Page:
Idaho doesn’t have an official representative at the Paris climate talks, but Sandpoint’s Gary Payton is there, representing the Presbyterian Church and the Idaho Conservation League.
Payton who spent 24 years as an officer in the U.S. Air Force specializing in eastern Europe and Russia, has spent the second half of his life dedicated to peace, service and protecting the environment in Idaho and the globe. He paid his own way to join the 21st session of the Conference of the Parties to the UN Framework Convention on Climate Change, along with 151 heads of state; national negotiators; and leaders of global faith communities, environmental organizations and businesses. The Paris talks continue until Dec. 11.
The talks aim to craft an international agreement to keep global warming from rising by more than 2 degrees Celsius, the point where a consensus of scientist say oceans will rise to levels that will cover island nations, snowpacks in mountains will melt and large portions of the world will become uninhabitable.
For this goal to be reached, developed nations will need to move away from economies based on fossil fuels and developing nations will have to leapfrog past coal and oil to build their new economies on low-carbon energy. It’s a tall order, but for Payton it’s a responsibility that comes from his patriotism, his faith and his love of grandchildren Alec and Tessa.
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“The science is in. There are no ambiguities of the nature or causes of climate change,” he said by telephone from Paris. “We as Americans have the responsibility to deal with climate and energy issues in our midst and to assist those in the world least able to address them.”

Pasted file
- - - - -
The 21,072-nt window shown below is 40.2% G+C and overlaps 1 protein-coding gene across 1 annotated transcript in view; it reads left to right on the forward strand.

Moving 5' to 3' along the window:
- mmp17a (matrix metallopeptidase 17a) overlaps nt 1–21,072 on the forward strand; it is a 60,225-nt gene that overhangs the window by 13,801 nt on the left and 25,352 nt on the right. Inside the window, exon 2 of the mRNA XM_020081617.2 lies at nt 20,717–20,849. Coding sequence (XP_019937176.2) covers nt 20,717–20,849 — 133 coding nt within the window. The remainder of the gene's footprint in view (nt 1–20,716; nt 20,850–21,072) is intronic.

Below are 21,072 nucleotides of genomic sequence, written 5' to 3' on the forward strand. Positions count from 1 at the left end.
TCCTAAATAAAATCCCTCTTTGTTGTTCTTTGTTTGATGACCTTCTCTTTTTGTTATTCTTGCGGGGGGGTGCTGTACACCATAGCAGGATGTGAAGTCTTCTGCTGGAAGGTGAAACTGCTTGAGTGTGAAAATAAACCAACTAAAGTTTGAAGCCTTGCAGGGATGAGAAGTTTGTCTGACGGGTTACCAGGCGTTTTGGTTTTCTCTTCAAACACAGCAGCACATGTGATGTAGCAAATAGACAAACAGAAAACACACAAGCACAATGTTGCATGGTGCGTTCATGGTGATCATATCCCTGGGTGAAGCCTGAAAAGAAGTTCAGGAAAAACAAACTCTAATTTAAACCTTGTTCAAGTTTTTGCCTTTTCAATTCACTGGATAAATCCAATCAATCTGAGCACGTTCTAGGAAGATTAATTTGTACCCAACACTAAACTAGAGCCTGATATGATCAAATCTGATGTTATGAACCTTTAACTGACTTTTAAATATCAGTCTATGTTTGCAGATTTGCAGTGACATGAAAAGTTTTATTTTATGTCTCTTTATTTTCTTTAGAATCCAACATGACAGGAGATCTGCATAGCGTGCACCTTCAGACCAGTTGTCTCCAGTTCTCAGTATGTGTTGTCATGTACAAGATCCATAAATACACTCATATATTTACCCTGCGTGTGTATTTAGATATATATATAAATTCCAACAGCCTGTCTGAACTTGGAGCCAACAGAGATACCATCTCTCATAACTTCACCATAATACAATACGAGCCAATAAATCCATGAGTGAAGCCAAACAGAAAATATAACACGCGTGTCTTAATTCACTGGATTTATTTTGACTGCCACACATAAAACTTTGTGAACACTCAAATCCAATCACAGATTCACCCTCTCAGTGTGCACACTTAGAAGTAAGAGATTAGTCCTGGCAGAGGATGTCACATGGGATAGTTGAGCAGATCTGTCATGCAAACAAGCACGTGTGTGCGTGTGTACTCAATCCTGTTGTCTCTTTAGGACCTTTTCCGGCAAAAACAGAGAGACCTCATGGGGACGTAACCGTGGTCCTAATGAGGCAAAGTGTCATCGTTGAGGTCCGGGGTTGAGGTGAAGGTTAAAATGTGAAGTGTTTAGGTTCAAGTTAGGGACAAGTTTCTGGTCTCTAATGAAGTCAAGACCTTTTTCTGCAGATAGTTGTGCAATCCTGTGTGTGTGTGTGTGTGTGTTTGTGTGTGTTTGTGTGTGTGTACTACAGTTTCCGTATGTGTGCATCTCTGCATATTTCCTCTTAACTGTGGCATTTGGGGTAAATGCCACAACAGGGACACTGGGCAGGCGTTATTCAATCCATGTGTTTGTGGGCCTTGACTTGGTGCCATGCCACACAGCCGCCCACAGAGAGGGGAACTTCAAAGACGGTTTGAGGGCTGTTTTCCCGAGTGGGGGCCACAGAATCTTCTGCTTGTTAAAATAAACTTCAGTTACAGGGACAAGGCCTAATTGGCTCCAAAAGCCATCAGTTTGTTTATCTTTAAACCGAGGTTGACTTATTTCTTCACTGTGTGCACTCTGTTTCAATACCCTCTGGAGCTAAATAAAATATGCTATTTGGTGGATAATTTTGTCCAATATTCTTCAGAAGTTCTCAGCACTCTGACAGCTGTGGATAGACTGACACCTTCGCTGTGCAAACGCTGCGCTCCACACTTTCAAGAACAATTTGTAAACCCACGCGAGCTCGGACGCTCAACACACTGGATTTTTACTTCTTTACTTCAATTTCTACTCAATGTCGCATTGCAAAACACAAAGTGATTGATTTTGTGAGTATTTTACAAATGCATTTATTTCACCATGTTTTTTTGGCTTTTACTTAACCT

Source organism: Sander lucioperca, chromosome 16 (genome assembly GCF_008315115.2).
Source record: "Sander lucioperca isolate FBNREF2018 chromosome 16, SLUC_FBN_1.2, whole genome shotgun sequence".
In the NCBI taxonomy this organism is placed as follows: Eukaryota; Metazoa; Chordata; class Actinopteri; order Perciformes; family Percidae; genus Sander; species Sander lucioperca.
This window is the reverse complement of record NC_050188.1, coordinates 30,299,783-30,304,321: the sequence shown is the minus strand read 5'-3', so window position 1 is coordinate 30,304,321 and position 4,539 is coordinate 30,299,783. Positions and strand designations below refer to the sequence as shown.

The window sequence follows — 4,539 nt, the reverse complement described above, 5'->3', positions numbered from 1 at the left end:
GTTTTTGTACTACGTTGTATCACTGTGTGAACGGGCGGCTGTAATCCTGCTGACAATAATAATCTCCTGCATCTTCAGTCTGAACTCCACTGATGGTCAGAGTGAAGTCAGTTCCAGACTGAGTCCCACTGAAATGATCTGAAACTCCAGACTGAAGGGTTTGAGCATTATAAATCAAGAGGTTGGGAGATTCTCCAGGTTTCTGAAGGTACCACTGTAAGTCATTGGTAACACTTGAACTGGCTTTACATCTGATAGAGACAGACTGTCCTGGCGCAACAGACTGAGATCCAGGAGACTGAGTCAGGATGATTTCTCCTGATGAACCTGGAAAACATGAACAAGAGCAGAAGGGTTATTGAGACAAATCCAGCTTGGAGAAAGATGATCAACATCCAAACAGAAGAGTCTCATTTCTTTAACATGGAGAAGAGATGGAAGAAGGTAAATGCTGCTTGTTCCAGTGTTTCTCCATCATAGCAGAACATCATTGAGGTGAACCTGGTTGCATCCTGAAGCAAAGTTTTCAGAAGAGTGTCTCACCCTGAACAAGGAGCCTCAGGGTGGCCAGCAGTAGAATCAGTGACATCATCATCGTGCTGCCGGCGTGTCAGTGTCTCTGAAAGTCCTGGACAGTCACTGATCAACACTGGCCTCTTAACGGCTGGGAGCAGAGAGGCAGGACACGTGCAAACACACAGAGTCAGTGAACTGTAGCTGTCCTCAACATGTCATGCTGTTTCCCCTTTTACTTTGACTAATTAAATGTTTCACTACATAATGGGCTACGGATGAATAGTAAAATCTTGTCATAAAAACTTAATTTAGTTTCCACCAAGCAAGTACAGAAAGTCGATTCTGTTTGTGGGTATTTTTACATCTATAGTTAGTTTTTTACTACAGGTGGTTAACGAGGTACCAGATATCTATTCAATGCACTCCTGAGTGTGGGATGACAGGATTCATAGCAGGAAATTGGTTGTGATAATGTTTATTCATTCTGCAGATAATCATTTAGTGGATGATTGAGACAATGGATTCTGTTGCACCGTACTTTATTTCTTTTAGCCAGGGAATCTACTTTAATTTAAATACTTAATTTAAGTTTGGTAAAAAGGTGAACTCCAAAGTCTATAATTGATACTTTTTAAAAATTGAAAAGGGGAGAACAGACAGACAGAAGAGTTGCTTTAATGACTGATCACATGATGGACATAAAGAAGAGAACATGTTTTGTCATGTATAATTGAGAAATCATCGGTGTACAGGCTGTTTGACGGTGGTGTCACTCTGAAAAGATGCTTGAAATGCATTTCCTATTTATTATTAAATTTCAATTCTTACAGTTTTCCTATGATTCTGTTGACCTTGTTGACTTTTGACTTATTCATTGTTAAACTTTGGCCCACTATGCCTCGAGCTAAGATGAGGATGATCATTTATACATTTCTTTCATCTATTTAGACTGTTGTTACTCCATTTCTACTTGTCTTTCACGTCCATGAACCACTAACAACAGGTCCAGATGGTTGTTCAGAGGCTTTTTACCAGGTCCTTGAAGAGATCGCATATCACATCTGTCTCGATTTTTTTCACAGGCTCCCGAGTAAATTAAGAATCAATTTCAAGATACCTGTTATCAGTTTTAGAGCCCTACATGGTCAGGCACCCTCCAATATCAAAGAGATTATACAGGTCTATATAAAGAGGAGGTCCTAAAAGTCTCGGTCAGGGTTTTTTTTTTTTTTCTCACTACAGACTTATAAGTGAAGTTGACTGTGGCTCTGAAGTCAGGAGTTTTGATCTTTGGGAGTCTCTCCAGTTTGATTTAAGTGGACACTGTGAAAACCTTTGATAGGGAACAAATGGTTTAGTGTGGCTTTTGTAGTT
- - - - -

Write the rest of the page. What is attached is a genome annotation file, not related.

Payton was the 2015 recipient of the Keith and Pat Axline Award for Environmental Activism, the Idaho Conservation League’s highest award. He has worked hard opposing new coal terminals in Washington state that would make it possible to ship coal from Montana and Wyoming to China and India.
For him, the coal trains are not simply a global issue, but one of safety and health for North Idaho, through which 1.5-mile-long trains full of coal would travel. He also has pushed ICL to get involved in renewable energy issues in southern Idaho, said Rick Johnson, its executive director.
Payton is bucking Idaho’s political establishment. Gov. Butch Otter has favored renewable energy development but he, along with the entire Idaho congressional delegation, opposed President Obama’s new rules to reduce carbon emissions from electric power plants by 30 percent.
To make sure the world knew Republicans opposed Obama’s efforts, the House passed two bills aimed at stopping the rules from being enforced on the day Obama addressed the Paris talks, which Payton watched.
“The existing power plant rule would effectively put into place a cap-and-trade system, even though many economists agree that such a system is not the most effective way to reduce the impacts of climate change,” Idaho Congressman Mike Simpson said in a press release. “Without global participation in such a program, including heavy polluters in growing economies like India and China, U.S. industries will be unable to compete on the world stage and American jobs will be forced overseas.”
But that debate is what the Paris climate talks are all about.
While Payton was in Paris, the French ambassador to the United States was in Boise and Nampa Wednesday to support the French food companies that have invested more than $335 million in Canyon County. Gerard Araud also visited Micron Technology, hoping to get the Boise company to invest in France.
In an interview at Micron, Araud told me the Paris talks are not going to solve the climate change issue. Instead, he said, they can be the place where the world begins the many-decades effort to bend the curve on carbon emissions.
“Paris would be the first time when all of us are on board,” Araud said.
That’s not just nations, he said. Cities, non-governmental organizations and businesses also must put in place the technology that will eliminate carbon while driving development.
“Paris is a success if everybody is serious about global warming,” Araud said.
Payton is already serious. For him, the climate talks are not about this year’s election or even his own lifetime.
“My prayer is for today’s negotiators, that they never lose sight of the impact of climate change on tomorrow’s living beings,” he said.